The Roman Empire stretched from modern-day Syria to modern-day Spain. To maintain that amount of real estate, you have to have an amazing military to protect it. The Roman Legion was one such force.
But every military that has made its mark on history was notorious for rigorous training and extremely harsh conditions that make today’s toughest Special Operations training look like Air Force boot camp. Here’s why, in reality, being a Roman Legionnaire would’ve sucked.
Suddenly, Sergeant Major doesn’t seem so far away.
Minimum enlistment requirement
It was 25 years. These days, when you sign the dotted line, you’re in for a minimum of four years and you have the option to stay longer to earn a pension and retirement benefits. The average Roman Legionnaire was expected to serve 25 years — no exceptions.
The retirement benefits, however, involved getting a nice piece of land within the empire to spend the rest of your days — If you don’t die first, that is.
It doesn’t make this suck any less, right?
Long, forced marches… Every day.
If you think the 20-kilometer hike you just did last Wednesday, the 25 kilometers you had to do the night before Christmas leave, or the 30-mile hike you did in Korea sucked, just think about what you’d have to do as a Roman Legionnaire. These guys had to carry their entire kit 90 miles, every day.
This kit included their armor, weapons, shield, and a backpack, which contained the equipment needed to help build camps. Additionally, they had to carry their rations and cooking gear.
Remember this? It would be more regular as a Roman Legionnaire.
Remember those 90-mile forced marches we mentioned? Imagine your company commander calling cadence the whole time. Well, that’s what Centurions did for their Centuries. They would call, “right, left,” the whole time, starting with the right, of course, because the left was seen as wrong or evil.
That’s why issued rifles are made for right-handed war heroes.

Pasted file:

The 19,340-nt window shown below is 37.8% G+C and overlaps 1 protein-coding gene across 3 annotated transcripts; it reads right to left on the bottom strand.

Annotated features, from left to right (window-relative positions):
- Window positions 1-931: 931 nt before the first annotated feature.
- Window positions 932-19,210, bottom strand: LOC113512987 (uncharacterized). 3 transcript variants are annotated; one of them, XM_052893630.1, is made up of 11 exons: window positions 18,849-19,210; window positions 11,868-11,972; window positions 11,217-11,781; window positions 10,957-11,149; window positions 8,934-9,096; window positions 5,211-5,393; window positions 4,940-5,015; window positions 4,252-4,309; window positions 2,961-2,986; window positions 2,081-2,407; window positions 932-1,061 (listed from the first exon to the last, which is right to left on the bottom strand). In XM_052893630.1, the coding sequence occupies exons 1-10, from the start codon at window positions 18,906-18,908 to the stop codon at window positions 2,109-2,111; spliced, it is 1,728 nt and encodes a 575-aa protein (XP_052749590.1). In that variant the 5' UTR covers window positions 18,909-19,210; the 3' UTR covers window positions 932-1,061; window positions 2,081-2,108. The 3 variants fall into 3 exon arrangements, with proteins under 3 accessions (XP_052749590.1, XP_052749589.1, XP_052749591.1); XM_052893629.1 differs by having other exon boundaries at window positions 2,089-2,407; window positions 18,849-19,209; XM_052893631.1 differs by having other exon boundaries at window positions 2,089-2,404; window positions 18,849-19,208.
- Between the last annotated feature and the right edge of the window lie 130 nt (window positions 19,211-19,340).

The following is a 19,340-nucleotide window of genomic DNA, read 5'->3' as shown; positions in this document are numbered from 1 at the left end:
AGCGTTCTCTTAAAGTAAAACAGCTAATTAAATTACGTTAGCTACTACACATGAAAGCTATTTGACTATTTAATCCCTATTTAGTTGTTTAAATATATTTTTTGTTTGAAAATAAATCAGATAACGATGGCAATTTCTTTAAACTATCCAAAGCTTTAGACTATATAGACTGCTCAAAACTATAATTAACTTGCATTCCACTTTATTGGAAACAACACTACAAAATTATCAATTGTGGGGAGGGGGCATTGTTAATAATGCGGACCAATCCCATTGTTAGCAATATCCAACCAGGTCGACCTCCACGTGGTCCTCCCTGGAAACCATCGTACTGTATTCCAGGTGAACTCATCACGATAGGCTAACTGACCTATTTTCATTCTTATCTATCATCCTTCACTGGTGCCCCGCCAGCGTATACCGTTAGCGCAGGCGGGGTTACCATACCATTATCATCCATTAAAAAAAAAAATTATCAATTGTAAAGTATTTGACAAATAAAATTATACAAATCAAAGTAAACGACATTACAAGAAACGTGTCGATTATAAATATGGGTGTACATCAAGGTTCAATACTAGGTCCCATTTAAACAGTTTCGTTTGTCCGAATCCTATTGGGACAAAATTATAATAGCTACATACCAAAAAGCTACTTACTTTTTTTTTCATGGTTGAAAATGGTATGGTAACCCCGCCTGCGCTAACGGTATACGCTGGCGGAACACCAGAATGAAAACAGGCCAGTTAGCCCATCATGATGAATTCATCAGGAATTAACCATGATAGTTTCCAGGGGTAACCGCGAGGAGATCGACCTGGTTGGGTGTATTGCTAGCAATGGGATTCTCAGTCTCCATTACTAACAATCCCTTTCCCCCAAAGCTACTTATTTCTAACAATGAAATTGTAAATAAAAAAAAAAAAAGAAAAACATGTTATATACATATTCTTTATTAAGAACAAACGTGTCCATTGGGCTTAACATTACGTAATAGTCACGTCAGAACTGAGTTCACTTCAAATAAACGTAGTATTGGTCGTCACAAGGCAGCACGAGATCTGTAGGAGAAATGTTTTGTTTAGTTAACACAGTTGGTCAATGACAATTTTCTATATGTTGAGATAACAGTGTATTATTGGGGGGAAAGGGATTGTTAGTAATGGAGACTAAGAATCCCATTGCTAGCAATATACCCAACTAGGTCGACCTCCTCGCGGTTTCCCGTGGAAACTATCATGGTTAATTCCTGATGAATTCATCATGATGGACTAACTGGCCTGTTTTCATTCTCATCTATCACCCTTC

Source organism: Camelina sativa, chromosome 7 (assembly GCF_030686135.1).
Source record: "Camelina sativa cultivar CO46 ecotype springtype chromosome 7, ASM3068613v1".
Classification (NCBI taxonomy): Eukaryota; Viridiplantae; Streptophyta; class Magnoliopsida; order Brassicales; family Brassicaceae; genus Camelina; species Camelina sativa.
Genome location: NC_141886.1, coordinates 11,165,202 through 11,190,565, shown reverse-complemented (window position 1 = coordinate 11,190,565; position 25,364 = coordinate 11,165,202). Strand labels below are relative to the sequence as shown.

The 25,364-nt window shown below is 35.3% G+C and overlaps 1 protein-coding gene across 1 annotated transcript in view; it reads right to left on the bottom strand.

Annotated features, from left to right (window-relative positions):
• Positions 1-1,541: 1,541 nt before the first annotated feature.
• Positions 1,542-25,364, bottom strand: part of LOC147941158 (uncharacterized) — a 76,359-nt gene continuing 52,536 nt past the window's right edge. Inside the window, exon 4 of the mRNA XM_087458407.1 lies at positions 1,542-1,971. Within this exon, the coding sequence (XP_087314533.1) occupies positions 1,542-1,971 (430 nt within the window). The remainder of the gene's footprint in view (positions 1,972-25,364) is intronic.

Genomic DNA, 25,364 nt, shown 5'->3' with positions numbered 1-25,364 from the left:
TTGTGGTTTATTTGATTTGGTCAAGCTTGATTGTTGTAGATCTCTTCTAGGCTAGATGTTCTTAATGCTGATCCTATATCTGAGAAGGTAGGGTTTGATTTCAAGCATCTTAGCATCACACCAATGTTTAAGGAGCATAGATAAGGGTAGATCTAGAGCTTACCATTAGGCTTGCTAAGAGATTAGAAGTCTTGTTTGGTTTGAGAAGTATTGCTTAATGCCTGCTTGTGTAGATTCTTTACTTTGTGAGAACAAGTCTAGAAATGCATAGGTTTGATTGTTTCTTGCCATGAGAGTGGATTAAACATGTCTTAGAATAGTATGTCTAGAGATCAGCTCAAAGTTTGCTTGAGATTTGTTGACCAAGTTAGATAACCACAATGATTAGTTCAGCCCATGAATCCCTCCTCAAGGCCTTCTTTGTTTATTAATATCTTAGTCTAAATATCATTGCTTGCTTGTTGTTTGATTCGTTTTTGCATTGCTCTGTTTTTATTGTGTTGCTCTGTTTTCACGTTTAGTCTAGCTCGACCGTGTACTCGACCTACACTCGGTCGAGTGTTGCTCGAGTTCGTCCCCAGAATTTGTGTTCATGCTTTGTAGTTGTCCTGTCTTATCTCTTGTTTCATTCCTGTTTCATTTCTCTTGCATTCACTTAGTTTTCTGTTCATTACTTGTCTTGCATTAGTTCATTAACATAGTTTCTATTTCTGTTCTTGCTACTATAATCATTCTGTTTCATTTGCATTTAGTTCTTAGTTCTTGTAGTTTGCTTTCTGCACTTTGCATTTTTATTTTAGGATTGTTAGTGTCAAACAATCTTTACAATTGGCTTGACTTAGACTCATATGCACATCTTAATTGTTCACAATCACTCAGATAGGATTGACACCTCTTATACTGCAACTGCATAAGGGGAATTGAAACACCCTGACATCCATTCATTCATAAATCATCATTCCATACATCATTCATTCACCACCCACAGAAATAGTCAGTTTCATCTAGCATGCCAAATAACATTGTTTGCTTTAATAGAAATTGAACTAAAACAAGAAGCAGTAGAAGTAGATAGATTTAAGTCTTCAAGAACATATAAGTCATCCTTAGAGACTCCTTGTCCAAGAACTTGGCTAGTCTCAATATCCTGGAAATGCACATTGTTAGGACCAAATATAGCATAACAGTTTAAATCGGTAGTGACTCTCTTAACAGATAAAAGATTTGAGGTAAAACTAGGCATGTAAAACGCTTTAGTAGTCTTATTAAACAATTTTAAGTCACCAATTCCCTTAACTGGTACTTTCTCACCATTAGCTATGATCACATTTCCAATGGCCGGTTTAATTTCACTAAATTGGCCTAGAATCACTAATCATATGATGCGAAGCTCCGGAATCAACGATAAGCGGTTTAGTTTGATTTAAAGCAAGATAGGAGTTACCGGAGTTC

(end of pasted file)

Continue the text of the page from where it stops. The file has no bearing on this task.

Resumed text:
The amount of training probably saved a lot of lives…
In the Roman Legion, you wake up in the morning and eat breakfast with your seven tent mates and then you do a little weapons training. By a little, we mean a lot. You’re training every morning with your gear and wooden weapons and shields that weigh twice as much as your regular gear, constantly going against your friends to become a much better warrior.
This is a good thing, but you know you complain about three-day field ops. Yes, you do.
The pay was salt
And you thought your steady income and clothing allowance was bad. Granted, the Roman Legion did pay their soldiers but, at the time, salt was worth quite a bit. So, a soldier would get paid in salt.[rebelmouse-proxy-image https://media.rbl.ms/image?u=%2FEKU9dpJaJTXLq.gif&ho=https%3A%2F%2Fi.giphy.com&s=0&h=581a4a9fd34cc78e09410d8d43eea0624e3725ff08111e5366544cb8957e5122&size=980x&c=2866231099 crop_info=”%7B%22image%22%3A%20%22https%3A//media.rbl.ms/image%3Fu%3D%252FEKU9dpJaJTXLq.gif%26ho%3Dhttps%253A%252F%252Fi.giphy.com%26s%3D0%26h%3D581a4a9fd34cc78e09410d8d43eea0624e3725ff08111e5366544cb8957e5122%26size%3D980x%26c%3D2866231099%22%7D” expand=1]
Gunny Hartman would’ve had a great time, though.
The hazing was terrible
If you think your seniors duct-taping a mattress to you and having you take a leap of faith from the third story of your barracks was bad — it was so much worse the Roman Legion.
Remember those annoying Centurions from the marches? They carried a vine branch to whip the disobedient and it was totally okay for them to do so. Getting whipped for stepping out of line is pretty mild considering your friends could stone you to death for being a coward or trying to desert — and that’s only barely scratching the surface of Roman Legion punishments.